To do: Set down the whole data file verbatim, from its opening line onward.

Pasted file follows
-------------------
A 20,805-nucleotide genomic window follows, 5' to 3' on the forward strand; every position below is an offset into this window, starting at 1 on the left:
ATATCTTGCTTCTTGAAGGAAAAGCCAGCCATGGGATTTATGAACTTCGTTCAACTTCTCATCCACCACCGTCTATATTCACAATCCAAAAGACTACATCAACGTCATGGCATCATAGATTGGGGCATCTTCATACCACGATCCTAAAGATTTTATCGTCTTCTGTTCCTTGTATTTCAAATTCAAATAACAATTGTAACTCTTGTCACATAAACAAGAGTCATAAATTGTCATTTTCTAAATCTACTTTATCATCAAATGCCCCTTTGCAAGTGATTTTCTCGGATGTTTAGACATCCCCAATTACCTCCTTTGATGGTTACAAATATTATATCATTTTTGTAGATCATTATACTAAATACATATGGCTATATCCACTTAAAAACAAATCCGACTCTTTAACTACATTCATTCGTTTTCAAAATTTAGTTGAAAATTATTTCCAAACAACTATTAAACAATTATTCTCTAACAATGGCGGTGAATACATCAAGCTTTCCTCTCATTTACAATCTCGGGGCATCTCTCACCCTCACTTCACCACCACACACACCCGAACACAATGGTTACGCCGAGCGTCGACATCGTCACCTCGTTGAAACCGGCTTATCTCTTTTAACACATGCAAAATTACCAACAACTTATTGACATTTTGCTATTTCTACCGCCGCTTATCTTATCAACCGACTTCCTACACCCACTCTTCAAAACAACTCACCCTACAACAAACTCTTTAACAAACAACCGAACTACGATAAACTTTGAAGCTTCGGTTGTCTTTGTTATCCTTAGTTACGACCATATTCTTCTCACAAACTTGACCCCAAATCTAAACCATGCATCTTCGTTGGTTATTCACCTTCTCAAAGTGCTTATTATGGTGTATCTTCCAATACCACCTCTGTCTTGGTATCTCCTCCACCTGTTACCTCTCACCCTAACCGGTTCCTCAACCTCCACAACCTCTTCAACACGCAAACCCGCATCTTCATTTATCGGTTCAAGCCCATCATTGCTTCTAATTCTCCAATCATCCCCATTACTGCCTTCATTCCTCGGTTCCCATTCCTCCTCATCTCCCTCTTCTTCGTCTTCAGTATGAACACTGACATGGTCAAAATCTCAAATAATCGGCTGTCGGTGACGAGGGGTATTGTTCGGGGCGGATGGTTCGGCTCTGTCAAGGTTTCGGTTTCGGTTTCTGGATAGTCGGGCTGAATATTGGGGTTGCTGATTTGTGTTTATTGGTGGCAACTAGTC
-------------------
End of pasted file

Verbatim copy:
A 20,805-nucleotide genomic window follows, 5' to 3' on the forward strand; every position below is an offset into this window, starting at 1 on the left:
ATATCTTGCTTCTTGAAGGAAAAGCCAGCCATGGGATTTATGAACTTCGTTCAACTTCTCATCCACCACCGTCTATATTCACAATCCAAAAGACTACATCAACGTCATGGCATCATAGATTGGGGCATCTTCATACCACGATCCTAAAGATTTTATCGTCTTCTGTTCCTTGTATTTCAAATTCAAATAACAATTGTAACTCTTGTCACATAAACAAGAGTCATAAATTGTCATTTTCTAAATCTACTTTATCATCAAATGCCCCTTTGCAAGTGATTTTCTCGGATGTTTAGACATCCCCAATTACCTCCTTTGATGGTTACAAATATTATATCATTTTTGTAGATCATTATACTAAATACATATGGCTATATCCACTTAAAAACAAATCCGACTCTTTAACTACATTCATTCGTTTTCAAAATTTAGTTGAAAATTATTTCCAAACAACTATTAAACAATTATTCTCTAACAATGGCGGTGAATACATCAAGCTTTCCTCTCATTTACAATCTCGGGGCATCTCTCACCCTCACTTCACCACCACACACACCCGAACACAATGGTTACGCCGAGCGTCGACATCGTCACCTCGTTGAAACCGGCTTATCTCTTTTAACACATGCAAAATTACCAACAACTTATTGACATTTTGCTATTTCTACCGCCGCTTATCTTATCAACCGACTTCCTACACCCACTCTTCAAAACAACTCACCCTACAACAAACTCTTTAACAAACAACCGAACTACGATAAACTTTGAAGCTTCGGTTGTCTTTGTTATCCTTAGTTACGACCATATTCTTCTCACAAACTTGACCCCAAATCTAAACCATGCATCTTCGTTGGTTATTCACCTTCTCAAAGTGCTTATTATGGTGTATCTTCCAATACCACCTCTGTCTTGGTATCTCCTCCACCTGTTACCTCTCACCCTAACCGGTTCCTCAACCTCCACAACCTCTTCAACACGCAAACCCGCATCTTCATTTATCGGTTCAAGCCCATCATTGCTTCTAATTCTCCAATCATCCCCATTACTGCCTTCATTCCTCGGTTCCCATTCCTCCTCATCTCCCTCTTCTTCGTCTTCAGTATGAACACTGACATGGTCAAAATCTCAAATAATCGGCTGTCGGTGACGAGGGGTATTGTTCGGGGCGGATGGTTCGGCTCTGTCAAGGTTTCGGTTTCGGTTTCTGGATAGTCGGGCTGAATATTGGGGTTGCTGATTTGTGTTTATTGGTGGCAACTAGTC